It’s time to trust the expert coaches, the people who have done this before and trust my heart a little more than my head.

Meditations on What a Bear Does in the Woods

Last night we selected Blueberries for Sal as one of the books before bedtime.  It is a lovely story by Robert McCloskey and it features Little Sal picking blueberries with her mother while Little Bear munches the same with Mama Bear.

As these things go around our house, I tried to explain hyperphagia and its role to help bears prepare for hibernation.  As these things go, it didn’t take long for the difficult question to come.  It always does; I just never know from which quarter it will be lodged.

Q. “How do bears poop.”

A. “Just like all the other animals.  How do you think bears poop?”

Q.  “No, no.  How do they poop when they hibernate?  Where does all the food go.”

A.  Helpfully offered by a sibling.  “Easy.  They poop when they sleep.  They wear pullups.”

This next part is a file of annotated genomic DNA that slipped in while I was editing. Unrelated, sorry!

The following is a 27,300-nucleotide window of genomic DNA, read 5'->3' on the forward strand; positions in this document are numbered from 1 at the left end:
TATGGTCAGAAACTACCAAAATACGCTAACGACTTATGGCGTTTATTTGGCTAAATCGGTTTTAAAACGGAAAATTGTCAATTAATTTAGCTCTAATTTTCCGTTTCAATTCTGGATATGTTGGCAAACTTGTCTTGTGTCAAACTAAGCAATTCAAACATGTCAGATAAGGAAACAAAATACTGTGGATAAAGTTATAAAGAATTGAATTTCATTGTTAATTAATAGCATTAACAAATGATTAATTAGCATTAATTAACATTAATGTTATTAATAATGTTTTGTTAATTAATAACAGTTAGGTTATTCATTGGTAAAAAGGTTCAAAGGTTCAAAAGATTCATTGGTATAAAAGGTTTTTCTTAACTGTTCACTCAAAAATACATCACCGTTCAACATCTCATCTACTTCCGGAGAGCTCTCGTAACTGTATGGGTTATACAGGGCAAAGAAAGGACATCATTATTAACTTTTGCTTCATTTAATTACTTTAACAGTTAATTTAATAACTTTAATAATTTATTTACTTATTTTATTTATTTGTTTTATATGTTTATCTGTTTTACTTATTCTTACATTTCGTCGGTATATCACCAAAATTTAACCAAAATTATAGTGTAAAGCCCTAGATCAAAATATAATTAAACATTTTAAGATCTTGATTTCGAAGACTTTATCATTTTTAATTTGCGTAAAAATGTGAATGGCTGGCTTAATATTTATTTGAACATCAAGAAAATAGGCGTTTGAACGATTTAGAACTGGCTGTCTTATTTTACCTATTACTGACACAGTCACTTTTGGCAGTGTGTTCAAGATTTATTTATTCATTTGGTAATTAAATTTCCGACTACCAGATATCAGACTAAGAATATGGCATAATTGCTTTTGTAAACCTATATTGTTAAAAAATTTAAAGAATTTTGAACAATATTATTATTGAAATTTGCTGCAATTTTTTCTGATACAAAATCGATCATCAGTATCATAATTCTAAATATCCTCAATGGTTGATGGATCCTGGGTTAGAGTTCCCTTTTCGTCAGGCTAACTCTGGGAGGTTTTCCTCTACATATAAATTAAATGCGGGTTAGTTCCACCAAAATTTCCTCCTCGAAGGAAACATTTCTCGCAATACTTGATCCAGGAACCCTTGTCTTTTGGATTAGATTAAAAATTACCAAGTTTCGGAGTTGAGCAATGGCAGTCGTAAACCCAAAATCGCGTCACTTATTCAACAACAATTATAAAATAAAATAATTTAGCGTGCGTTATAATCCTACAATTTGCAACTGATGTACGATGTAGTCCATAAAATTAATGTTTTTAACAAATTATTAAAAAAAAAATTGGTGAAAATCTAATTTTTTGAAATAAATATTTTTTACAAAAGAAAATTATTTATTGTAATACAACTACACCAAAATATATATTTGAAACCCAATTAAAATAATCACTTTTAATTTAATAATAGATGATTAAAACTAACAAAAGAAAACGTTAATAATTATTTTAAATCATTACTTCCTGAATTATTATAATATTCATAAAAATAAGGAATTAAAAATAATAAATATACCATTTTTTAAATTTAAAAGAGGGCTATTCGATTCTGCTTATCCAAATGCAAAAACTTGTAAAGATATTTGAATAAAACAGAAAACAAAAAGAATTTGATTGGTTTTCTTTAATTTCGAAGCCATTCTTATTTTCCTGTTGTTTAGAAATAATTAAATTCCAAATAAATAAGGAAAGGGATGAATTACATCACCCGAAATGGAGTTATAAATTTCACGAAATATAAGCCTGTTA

It is not poetry, but to paraphrase Mario Cuomo, parenting is done in prose.  I was still thinking about Sal’s tin of berries and a warm, cozy cave for hibernation once everyone went to bed.  I had eaten dinner and knew that after I went downstairs to ride, some sort of post-workout snack would be necessary before I could retire comfortably to my own warm, cozy bed.

I’m in the second week of a 16 week winter training program to improve cycling fitness.  My legs are heavy and even a bit sore.  I ran Sunday and again yesterday morning on top of last week’s riding.  As a result, I couldn’t get out of my mind a phrase that I read earlier this week, Eat That Pain.  There was the soreness, I’ve been hungry all day and, of course, our conversation about Little Bear.

Eat That Pain.  I get the idea.  Chew it up.  Make it your own.  It’s a latter day triathlon version of the old movie trope about warriors who cannibalize their opponents.  But it doesn’t sit quite right.  The race isn’t the opponent and neither are the byproducts of the race — including the pain.  Neither is pain the fuel for the race.  I certainly don’t want something so negative to be fuel for my body.

I don’t want to consume the burn so much as combine it with other elements of the journey — the planning, the endorphins, the joy.  I want to draw out all the sustenance that the pain has to offer and then unceremoniously expel the bits — the negative, waste bits — that remain.

Others can eat the pain, like Little Bear, I’ll stick with the blueberries.

Just a little humor goes a long way…

What we all need to hear, via Triathlete Magazine.  I especially appreciate 2, 4, 7 and 10.